alexskopje - stock.adobe.com

FBI arrests distributors accused of selling An0m encrypted phones to crime groups

Working with overseas law enforcement, the FBI has arrested eight people and named a further 13 accused of distributing An0m phones to organised crime groups

The FBI, working with overseas law enforcement officers, has arrested eight people accused of supplying An0m encrypted phones to organised crime groups.

Their arrests follow joint police operations in 16 countries which resulted in more than 500 arrests of criminals involved in drug trafficking, money laundering and violent crime.

Criminal gangs were unaware that the An0m phone network was controlled by the FBI and that police were able to read encrypted messages for at least 18 months.

Six law enforcement officials have also been arrested for tipping off criminal groups about police investigations.

The US is seeking the prosecution of a further nine individuals who are accused of knowingly selling An0m encrypted phones to organised crime groups.

An indictment published yesterday names 17 people accused of running an operation to supply phones and provide technical support to criminal gangs.

They are accused of racketeering and conspiracy, multiple offences of trafficking controlled substances and money laundering.

The phones were used to distribute illegal drugs to Australia, Asia, Europe, the US and Canada, and to launder money.

An0m administrators, agents and distributors named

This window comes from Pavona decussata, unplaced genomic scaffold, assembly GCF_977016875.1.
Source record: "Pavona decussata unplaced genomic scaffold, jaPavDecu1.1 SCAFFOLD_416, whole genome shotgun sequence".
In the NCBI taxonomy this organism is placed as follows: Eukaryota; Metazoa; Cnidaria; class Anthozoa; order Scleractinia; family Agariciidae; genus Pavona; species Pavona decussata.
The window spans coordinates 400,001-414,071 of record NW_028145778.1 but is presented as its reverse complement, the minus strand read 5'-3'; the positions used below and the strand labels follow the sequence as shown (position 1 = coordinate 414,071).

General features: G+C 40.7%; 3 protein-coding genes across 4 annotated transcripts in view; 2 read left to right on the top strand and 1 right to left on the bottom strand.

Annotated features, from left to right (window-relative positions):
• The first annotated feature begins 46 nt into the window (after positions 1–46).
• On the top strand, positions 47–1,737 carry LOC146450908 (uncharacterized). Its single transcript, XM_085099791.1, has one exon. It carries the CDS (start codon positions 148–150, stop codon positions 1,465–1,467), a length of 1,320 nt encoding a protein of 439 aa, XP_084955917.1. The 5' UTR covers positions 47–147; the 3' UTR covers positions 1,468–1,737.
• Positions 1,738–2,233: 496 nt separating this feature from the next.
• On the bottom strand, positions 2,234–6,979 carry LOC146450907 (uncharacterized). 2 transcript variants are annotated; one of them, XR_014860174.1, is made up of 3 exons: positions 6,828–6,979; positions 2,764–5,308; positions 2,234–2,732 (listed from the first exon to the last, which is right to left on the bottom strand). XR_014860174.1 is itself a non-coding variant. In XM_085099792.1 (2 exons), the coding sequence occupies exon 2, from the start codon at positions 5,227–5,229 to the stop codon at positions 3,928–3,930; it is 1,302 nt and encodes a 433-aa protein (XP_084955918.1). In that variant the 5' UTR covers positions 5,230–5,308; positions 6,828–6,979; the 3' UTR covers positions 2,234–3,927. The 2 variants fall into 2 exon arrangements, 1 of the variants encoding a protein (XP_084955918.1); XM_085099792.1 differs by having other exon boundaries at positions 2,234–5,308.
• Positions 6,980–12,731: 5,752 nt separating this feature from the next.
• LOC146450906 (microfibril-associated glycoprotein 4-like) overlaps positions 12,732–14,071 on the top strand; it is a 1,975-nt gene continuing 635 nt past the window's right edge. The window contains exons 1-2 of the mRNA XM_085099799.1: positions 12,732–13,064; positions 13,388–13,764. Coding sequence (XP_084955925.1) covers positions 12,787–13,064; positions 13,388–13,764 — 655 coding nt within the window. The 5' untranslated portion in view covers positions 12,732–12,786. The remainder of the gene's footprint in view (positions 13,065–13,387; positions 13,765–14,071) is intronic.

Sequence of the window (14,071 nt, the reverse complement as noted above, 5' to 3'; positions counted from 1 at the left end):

Administrators, agents and distributors named in the US legal document allegedly described the An0m phones to potential clients as “designed by criminals for criminals”.

An0m encrypted phones were used to distribute illegal drugs and launder money

The people named included Joseph Hakan Ayik, a Turkish citizen who is accused of influencing criminal associates to use encrypted phones. Australian law enforcement officials said he was given access to an An0m phone by undercover agents. He went on to recommend the phones to other associates, unaware that they were controlled by the FBI.

Australian Federal Police commissioner Reece Kershaw said Ayik was likely to be at risk from the criminals he supplied. “Given the threat he faces, he’s best-off handing himself in as soon as he can,” he said.

According to the indictment, Ayik, along with Dominico Catanzariti, an Australian citizen, and Maximilian Rivkin, a Swedish citizen, acted as administrators for the An0m network. They were able to initiate new subscriptions to An0m, remove accounts, and remotely wipe and reset devices to remove evidence of money laundering and drug crime.

The indictment names Erkan Yusef Dogan and Baris Tukel, Australians living in Turkey alongside Ayik and Rivkin, as “influencers” who encouraged the criminal underworld to use the encrypted devices. They have “built a reputation for their knowledge and expertise in the hardened encrypted device field and use that power, knowledge and expertise” to influence others.

The indictment lists Abdelhakim Aharchaou and Seyyed Hossein Hosseini, both Dutch citizens, Alexander Dmitrienko, a Finish citizen living in Spain and Shane Geoffrey May, an Australian living in Indonesia, as distributors of the phones.